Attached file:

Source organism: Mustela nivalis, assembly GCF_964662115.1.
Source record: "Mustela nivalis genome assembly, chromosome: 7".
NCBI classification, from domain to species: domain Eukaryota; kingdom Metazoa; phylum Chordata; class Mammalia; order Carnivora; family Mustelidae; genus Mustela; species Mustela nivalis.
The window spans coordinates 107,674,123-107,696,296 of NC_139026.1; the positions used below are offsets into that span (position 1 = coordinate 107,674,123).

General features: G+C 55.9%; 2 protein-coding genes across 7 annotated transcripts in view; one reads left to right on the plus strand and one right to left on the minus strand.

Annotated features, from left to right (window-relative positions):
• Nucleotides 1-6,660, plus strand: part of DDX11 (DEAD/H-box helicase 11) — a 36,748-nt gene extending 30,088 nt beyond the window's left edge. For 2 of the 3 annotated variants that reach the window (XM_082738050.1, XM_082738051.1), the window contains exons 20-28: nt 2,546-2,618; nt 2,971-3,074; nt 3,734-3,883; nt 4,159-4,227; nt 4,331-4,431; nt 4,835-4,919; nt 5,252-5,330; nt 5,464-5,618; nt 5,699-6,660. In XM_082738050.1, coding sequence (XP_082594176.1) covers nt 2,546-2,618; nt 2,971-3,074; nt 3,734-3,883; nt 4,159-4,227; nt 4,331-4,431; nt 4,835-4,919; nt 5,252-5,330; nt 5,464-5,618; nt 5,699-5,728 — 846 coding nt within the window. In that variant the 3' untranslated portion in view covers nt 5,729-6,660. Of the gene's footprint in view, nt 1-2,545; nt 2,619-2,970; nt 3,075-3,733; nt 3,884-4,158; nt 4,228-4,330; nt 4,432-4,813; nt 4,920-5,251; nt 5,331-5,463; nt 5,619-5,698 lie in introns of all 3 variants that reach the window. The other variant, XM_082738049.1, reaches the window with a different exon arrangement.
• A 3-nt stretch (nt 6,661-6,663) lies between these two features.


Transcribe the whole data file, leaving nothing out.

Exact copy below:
Source organism: Mustela nivalis, assembly GCF_964662115.1.
Source record: "Mustela nivalis genome assembly, chromosome: 7".
NCBI classification, from domain to species: domain Eukaryota; kingdom Metazoa; phylum Chordata; class Mammalia; order Carnivora; family Mustelidae; genus Mustela; species Mustela nivalis.
The window spans coordinates 107,674,123-107,696,296 of NC_139026.1; the positions used below are offsets into that span (position 1 = coordinate 107,674,123).

General features: G+C 55.9%; 2 protein-coding genes across 7 annotated transcripts in view; one reads left to right on the plus strand and one right to left on the minus strand.

Annotated features, from left to right (window-relative positions):
• Nucleotides 1-6,660, plus strand: part of DDX11 (DEAD/H-box helicase 11) — a 36,748-nt gene extending 30,088 nt beyond the window's left edge. For 2 of the 3 annotated variants that reach the window (XM_082738050.1, XM_082738051.1), the window contains exons 20-28: nt 2,546-2,618; nt 2,971-3,074; nt 3,734-3,883; nt 4,159-4,227; nt 4,331-4,431; nt 4,835-4,919; nt 5,252-5,330; nt 5,464-5,618; nt 5,699-6,660. In XM_082738050.1, coding sequence (XP_082594176.1) covers nt 2,546-2,618; nt 2,971-3,074; nt 3,734-3,883; nt 4,159-4,227; nt 4,331-4,431; nt 4,835-4,919; nt 5,252-5,330; nt 5,464-5,618; nt 5,699-5,728 — 846 coding nt within the window. In that variant the 3' untranslated portion in view covers nt 5,729-6,660. Of the gene's footprint in view, nt 1-2,545; nt 2,619-2,970; nt 3,075-3,733; nt 3,884-4,158; nt 4,228-4,330; nt 4,432-4,813; nt 4,920-5,251; nt 5,331-5,463; nt 5,619-5,698 lie in introns of all 3 variants that reach the window. The other variant, XM_082738049.1, reaches the window with a different exon arrangement.
• A 3-nt stretch (nt 6,661-6,663) lies between these two features.